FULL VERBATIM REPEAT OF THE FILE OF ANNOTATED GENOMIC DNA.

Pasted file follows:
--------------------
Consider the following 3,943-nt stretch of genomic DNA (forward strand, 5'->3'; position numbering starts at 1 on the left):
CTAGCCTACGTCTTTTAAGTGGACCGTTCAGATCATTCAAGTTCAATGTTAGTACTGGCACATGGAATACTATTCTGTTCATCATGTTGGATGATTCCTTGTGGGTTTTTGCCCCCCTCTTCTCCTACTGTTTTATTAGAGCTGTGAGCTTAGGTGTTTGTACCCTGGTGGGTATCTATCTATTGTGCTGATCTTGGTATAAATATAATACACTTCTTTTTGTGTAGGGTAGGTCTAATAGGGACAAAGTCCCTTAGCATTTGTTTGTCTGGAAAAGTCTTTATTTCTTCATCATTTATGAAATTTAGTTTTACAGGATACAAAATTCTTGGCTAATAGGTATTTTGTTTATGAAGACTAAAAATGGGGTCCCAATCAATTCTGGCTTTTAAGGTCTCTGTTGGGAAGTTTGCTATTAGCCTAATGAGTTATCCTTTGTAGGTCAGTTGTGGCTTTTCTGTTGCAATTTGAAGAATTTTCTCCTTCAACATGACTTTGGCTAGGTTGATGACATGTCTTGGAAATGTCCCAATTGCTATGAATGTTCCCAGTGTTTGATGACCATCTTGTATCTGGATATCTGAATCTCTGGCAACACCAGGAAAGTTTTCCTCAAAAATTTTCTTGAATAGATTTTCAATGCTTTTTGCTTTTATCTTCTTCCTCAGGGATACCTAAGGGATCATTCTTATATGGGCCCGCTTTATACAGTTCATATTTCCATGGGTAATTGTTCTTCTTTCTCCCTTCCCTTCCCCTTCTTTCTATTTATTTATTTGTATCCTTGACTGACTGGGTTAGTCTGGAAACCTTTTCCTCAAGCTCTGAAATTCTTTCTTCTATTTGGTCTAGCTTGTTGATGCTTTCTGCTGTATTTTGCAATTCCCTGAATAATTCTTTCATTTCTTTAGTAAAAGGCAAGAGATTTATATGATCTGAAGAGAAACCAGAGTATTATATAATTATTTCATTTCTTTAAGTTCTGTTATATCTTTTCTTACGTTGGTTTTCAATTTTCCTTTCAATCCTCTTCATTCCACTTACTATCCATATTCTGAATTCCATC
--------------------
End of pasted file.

Consider the following 3,943-nt stretch of genomic DNA (forward strand, 5'->3'; position numbering starts at 1 on the left):
CTAGCCTACGTCTTTTAAGTGGACCGTTCAGATCATTCAAGTTCAATGTTAGTACTGGCACATGGAATACTATTCTGTTCATCATGTTGGATGATTCCTTGTGGGTTTTTGCCCCCCTCTTCTCCTACTGTTTTATTAGAGCTGTGAGCTTAGGTGTTTGTACCCTGGTGGGTATCTATCTATTGTGCTGATCTTGGTATAAATATAATACACTTCTTTTTGTGTAGGGTAGGTCTAATAGGGACAAAGTCCCTTAGCATTTGTTTGTCTGGAAAAGTCTTTATTTCTTCATCATTTATGAAATTTAGTTTTACAGGATACAAAATTCTTGGCTAATAGGTATTTTGTTTATGAAGACTAAAAATGGGGTCCCAATCAATTCTGGCTTTTAAGGTCTCTGTTGGGAAGTTTGCTATTAGCCTAATGAGTTATCCTTTGTAGGTCAGTTGTGGCTTTTCTGTTGCAATTTGAAGAATTTTCTCCTTCAACATGACTTTGGCTAGGTTGATGACATGTCTTGGAAATGTCCCAATTGCTATGAATGTTCCCAGTGTTTGATGACCATCTTGTATCTGGATATCTGAATCTCTGGCAACACCAGGAAAGTTTTCCTCAAAAATTTTCTTGAATAGATTTTCAATGCTTTTTGCTTTTATCTTCTTCCTCAGGGATACCTAAGGGATCATTCTTATATGGGCCCGCTTTATACAGTTCATATTTCCATGGGTAATTGTTCTTCTTTCTCCCTTCCCTTCCCCTTCTTTCTATTTATTTATTTGTATCCTTGACTGACTGGGTTAGTCTGGAAACCTTTTCCTCAAGCTCTGAAATTCTTTCTTCTATTTGGTCTAGCTTGTTGATGCTTTCTGCTGTATTTTGCAATTCCCTGAATAATTCTTTCATTTCTTTAGTAAAAGGCAAGAGATTTATATGATCTGAAGAGAAACCAGAGTATTATATAATTATTTCATTTCTTTAAGTTCTGTTATATCTTTTCTTACGTTGGTTTTCAATTTTCCTTTCAATCCTCTTCATTCCACTTACTATCCATATTCTGAATTCCATC